I asked him if he was religious and he gave me a typical millennial answer. “Oh you know, I grew up Catholic, but I don’t really believe in the whole institutional religion thing. I am spiritual though; I think we all should just love each other and be tolerant of each other’s faiths. I don’t really believe there are really any absolutes and don’t really go to church; but yes, I believe in God.”
I replied, “Well, I don’t really go to church that much either, and I am a minister.” We both laughed a little. I told him, “My husband and I are thinking about moving out here to Pittsburgh and starting a church in our home, though. Something really chill. Like, something like what we are doing right now. Maybe just smoking cigars and talking about faith and politics. Maybe sharing a meal too.”
He said, “I like it, but you shouldn’t even call it church.”
He had a good point.
If Luke and I wanted to attract people to our ministry who were burnt out from church as usual, as Luke and I have been for years, maybe we should not even call it church. We went home that night, and God started speaking to my heart about this church that Luke and I would start, that would not be called church, and that we would start in our home.
God gave me the name, “The Table.” It will be a ministry that will start in our small apartment somewhere in the heart of the city, and we will invite whoever God sends our way. Luke and I feel that Jesus calls Christians to reach out especially to the marginalized, broken, left out, poor, and oppressed of society.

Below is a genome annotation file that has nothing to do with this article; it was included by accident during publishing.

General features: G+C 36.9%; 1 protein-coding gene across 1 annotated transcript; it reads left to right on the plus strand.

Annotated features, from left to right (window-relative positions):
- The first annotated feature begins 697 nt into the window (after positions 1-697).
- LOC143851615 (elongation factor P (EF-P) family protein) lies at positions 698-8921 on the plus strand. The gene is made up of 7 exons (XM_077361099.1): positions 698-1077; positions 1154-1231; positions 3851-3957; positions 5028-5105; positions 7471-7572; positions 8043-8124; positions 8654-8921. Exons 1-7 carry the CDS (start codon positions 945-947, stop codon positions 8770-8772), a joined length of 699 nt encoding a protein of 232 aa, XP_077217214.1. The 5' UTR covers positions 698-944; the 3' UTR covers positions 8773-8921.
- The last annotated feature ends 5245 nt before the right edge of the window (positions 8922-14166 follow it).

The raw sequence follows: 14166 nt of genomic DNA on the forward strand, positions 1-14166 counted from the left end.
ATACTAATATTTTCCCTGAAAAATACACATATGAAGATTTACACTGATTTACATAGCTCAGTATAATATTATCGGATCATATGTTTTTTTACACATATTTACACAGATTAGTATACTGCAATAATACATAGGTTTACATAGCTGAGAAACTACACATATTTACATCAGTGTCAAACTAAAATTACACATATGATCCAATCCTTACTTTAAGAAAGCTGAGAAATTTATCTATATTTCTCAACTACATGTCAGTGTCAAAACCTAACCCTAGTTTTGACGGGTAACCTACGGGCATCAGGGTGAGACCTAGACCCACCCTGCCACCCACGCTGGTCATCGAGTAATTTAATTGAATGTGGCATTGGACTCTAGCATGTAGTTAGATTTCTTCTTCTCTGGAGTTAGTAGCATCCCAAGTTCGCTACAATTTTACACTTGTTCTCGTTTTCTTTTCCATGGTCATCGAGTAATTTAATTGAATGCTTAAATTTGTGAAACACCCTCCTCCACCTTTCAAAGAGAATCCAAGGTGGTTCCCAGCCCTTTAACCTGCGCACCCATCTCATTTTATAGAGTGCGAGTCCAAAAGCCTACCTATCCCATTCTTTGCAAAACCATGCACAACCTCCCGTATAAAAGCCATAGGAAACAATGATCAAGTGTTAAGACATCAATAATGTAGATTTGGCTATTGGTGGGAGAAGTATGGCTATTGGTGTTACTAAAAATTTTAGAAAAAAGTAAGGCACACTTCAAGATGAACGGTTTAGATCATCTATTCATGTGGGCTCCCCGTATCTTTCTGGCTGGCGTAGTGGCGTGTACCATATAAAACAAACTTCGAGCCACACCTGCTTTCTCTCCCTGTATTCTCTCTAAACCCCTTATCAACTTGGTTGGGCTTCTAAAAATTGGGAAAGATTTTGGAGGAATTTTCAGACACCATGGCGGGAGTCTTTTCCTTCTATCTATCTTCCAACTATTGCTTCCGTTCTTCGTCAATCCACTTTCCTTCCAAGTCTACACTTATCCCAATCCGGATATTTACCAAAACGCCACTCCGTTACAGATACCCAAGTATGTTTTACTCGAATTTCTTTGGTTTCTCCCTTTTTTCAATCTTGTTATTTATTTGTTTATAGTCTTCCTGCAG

So practically speaking, Luke and I look forward to inviting minorities, homeless people, college students away from their homes, lgbtq people who have been abandoned by their families, immigrants, single moms, widows, refugees, and really anyone who is hungry for food, conversation, and love, to our table once a week.
We will invite Jesus each week to be our host. We think He will show up. We think this is exactly the sort of “church” Jesus hangs out in. Anyone and everyone is invited to Jesus’ table. The worst of the worst sinners are invited to sit among those who seem to understand how to walk out a holy life better than others. No one has to repent to sit at Jesus’ table. Everyone can come, sit, eat, drink, belong, and be loved, just as they are.
You see, it is at Jesus’ table that each of us is transformed. As we sit with Him, and one another, love changes us from the inside out, and something happens. We find freedom. We find renewal. We find redemption. We find resurrection. We find God.
This will be our church. This will be our ministry. This will be our community. This will be our home.
Take a few minutes to allow the Spirit to inspire you with this song, which fits perfectly with this vison: